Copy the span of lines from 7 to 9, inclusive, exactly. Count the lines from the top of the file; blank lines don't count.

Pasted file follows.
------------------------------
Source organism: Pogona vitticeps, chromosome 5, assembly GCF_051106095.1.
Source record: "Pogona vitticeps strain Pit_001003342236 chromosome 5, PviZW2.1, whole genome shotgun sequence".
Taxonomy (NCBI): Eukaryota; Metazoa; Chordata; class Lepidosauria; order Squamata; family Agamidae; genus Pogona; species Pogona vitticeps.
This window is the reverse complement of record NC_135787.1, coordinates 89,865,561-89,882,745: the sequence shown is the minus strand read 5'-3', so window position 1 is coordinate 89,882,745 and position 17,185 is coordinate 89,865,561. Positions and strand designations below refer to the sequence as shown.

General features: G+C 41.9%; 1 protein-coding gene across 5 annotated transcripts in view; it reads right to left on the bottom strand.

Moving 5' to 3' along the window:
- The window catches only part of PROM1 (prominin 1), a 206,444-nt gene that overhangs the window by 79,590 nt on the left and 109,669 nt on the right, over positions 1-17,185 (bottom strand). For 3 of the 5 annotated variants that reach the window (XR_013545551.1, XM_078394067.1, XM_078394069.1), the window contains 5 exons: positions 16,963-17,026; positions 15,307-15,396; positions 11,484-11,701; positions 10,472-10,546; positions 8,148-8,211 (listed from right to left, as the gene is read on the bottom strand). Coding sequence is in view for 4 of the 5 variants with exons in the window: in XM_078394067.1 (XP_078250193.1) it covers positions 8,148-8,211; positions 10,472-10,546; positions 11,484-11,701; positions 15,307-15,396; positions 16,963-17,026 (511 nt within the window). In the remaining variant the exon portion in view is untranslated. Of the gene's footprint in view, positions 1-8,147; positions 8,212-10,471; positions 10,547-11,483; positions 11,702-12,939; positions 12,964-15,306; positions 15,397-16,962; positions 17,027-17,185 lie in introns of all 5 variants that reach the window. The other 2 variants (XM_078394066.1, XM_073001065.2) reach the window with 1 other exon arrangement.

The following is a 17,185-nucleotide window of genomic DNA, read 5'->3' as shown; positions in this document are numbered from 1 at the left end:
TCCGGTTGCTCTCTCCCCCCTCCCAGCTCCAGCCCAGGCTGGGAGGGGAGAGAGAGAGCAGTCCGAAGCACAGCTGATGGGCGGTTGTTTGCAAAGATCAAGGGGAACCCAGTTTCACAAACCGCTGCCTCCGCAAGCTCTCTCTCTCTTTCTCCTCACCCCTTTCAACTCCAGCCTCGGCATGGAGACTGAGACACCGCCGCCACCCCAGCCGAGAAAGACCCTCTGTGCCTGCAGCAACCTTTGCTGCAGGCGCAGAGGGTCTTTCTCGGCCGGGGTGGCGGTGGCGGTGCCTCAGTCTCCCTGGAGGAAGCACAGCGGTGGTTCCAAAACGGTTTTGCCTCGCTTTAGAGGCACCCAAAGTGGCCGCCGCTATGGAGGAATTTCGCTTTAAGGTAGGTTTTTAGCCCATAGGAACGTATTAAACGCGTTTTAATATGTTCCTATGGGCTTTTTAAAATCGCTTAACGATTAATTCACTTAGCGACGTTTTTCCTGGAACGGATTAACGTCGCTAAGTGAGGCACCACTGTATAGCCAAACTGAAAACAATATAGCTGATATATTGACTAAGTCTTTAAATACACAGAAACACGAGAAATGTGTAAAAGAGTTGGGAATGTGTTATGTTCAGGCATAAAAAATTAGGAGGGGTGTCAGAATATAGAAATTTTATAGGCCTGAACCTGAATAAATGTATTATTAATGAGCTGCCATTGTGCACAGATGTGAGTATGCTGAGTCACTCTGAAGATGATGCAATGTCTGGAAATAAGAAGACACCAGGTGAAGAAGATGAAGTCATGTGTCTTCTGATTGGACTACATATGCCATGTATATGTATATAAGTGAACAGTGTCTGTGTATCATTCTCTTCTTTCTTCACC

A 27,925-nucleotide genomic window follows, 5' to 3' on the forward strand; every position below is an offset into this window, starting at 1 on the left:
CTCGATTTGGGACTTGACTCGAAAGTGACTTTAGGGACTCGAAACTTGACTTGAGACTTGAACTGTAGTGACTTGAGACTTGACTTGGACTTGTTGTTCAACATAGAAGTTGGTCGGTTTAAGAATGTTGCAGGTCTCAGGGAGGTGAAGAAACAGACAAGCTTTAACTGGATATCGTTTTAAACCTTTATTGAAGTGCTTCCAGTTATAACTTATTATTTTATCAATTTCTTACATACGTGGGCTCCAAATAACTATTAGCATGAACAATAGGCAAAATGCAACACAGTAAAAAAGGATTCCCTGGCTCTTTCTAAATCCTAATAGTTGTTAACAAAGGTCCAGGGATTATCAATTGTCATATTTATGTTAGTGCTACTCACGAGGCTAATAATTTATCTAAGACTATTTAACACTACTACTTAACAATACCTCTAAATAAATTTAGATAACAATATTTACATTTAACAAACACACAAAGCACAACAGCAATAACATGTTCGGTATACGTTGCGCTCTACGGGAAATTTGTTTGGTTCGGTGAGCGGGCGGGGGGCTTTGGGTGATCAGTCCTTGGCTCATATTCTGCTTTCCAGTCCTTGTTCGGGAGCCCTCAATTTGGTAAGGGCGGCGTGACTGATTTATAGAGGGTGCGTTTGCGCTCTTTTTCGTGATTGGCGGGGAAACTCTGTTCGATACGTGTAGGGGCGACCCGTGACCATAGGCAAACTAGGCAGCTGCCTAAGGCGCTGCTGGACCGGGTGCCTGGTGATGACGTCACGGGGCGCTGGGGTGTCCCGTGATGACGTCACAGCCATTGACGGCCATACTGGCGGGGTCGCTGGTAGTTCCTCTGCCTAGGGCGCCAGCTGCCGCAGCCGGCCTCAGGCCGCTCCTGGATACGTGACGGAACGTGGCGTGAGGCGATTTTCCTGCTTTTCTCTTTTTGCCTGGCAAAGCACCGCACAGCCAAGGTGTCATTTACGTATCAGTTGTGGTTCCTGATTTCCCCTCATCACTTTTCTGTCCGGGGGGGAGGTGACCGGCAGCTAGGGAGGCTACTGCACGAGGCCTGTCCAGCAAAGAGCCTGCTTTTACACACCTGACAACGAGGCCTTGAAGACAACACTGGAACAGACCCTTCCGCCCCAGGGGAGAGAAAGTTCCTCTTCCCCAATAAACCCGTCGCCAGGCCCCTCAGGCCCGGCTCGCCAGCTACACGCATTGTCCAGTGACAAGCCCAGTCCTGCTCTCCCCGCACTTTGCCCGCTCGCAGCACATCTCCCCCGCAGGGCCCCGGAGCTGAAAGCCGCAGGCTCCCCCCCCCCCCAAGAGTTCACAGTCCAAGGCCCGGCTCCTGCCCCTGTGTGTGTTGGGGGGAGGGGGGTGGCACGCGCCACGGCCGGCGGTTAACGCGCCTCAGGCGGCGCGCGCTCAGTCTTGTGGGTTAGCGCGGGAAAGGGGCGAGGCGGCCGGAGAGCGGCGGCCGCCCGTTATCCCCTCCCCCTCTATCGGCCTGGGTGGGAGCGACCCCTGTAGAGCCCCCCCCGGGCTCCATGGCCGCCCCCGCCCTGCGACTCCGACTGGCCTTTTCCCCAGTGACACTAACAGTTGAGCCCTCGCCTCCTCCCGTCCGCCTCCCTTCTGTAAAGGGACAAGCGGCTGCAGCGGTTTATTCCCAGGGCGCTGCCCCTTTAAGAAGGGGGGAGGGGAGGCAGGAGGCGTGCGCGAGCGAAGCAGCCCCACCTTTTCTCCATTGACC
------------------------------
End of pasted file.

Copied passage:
- The window catches only part of PROM1 (prominin 1), a 206,444-nt gene that overhangs the window by 79,590 nt on the left and 109,669 nt on the right, over positions 1-17,185 (bottom strand). For 3 of the 5 annotated variants that reach the window (XR_013545551.1, XM_078394067.1, XM_078394069.1), the window contains 5 exons: positions 16,963-17,026; positions 15,307-15,396; positions 11,484-11,701; positions 10,472-10,546; positions 8,148-8,211 (listed from right to left, as the gene is read on the bottom strand). Coding sequence is in view for 4 of the 5 variants with exons in the window: in XM_078394067.1 (XP_078250193.1) it covers positions 8,148-8,211; positions 10,472-10,546; positions 11,484-11,701; positions 15,307-15,396; positions 16,963-17,026 (511 nt within the window). In the remaining variant the exon portion in view is untranslated. Of the gene's footprint in view, positions 1-8,147; positions 8,212-10,471; positions 10,547-11,483; positions 11,702-12,939; positions 12,964-15,306; positions 15,397-16,962; positions 17,027-17,185 lie in introns of all 5 variants that reach the window. The other 2 variants (XM_078394066.1, XM_073001065.2) reach the window with 1 other exon arrangement.

The following is a 17,185-nucleotide window of genomic DNA, read 5'->3' as shown; positions in this document are numbered from 1 at the left end:
TCCGGTTGCTCTCTCCCCCCTCCCAGCTCCAGCCCAGGCTGGGAGGGGAGAGAGAGAGCAGTCCGAAGCACAGCTGATGGGCGGTTGTTTGCAAAGATCAAGGGGAACCCAGTTTCACAAACCGCTGCCTCCGCAAGCTCTCTCTCTCTTTCTCCTCACCCCTTTCAACTCCAGCCTCGGCATGGAGACTGAGACACCGCCGCCACCCCAGCCGAGAAAGACCCTCTGTGCCTGCAGCAACCTTTGCTGCAGGCGCAGAGGGTCTTTCTCGGCCGGGGTGGCGGTGGCGGTGCCTCAGTCTCCCTGGAGGAAGCACAGCGGTGGTTCCAAAACGGTTTTGCCTCGCTTTAGAGGCACCCAAAGTGGCCGCCGCTATGGAGGAATTTCGCTTTAAGGTAGGTTTTTAGCCCATAGGAACGTATTAAACGCGTTTTAATATGTTCCTATGGGCTTTTTAAAATCGCTTAACGATTAATTCACTTAGCGACGTTTTTCCTGGAACGGATTAACGTCGCTAAGTGAGGCACCACTGTATAGCCAAACTGAAAACAATATAGCTGATATATTGACTAAGTCTTTAAATACACAGAAACACGAGAAATGTGTAAAAGAGTTGGGAATGTGTTATGTTCAGGCATAAAAAATTAGGAGGGGTGTCAGAATATAGAAATTTTATAGGCCTGAACCTGAATAAATGTATTATTAATGAGCTGCCATTGTGCACAGATGTGAGTATGCTGAGTCACTCTGAAGATGATGCAATGTCTGGAAATAAGAAGACACCAGGTGAAGAAGATGAAGTCATGTGTCTTCTGATTGGACTACATATGCCATGTATATGTATATAAGTGAACAGTGTCTGTGTATCATTCTCTTCTTTCTTCACC